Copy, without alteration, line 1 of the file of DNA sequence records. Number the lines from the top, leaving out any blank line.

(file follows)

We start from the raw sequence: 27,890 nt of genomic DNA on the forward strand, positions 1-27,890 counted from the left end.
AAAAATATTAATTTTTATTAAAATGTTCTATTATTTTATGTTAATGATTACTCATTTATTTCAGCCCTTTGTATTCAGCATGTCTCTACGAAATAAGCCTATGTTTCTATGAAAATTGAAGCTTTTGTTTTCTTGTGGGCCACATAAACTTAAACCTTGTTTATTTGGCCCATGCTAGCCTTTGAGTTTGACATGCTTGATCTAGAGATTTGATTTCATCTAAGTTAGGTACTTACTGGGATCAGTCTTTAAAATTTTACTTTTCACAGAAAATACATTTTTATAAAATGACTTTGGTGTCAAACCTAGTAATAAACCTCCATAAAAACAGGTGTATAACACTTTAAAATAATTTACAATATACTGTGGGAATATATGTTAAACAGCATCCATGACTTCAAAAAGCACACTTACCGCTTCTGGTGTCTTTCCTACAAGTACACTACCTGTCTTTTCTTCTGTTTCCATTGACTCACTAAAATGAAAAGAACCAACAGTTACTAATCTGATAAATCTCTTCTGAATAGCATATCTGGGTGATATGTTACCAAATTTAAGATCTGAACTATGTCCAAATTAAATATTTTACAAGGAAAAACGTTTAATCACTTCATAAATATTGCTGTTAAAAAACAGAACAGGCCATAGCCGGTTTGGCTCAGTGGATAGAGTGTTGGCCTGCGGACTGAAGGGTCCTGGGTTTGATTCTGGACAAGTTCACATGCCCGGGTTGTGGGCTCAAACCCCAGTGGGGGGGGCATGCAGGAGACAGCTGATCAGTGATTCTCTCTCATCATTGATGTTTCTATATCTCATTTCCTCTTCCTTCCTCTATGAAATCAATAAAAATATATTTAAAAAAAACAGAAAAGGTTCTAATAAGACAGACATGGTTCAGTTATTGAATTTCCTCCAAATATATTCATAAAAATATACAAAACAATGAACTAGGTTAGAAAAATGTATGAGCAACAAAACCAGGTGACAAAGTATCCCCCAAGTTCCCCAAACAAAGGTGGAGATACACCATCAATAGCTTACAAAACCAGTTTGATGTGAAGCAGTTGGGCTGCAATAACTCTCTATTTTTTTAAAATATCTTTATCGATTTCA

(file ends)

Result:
We start from the raw sequence: 27,890 nt of genomic DNA on the forward strand, positions 1-27,890 counted from the left end.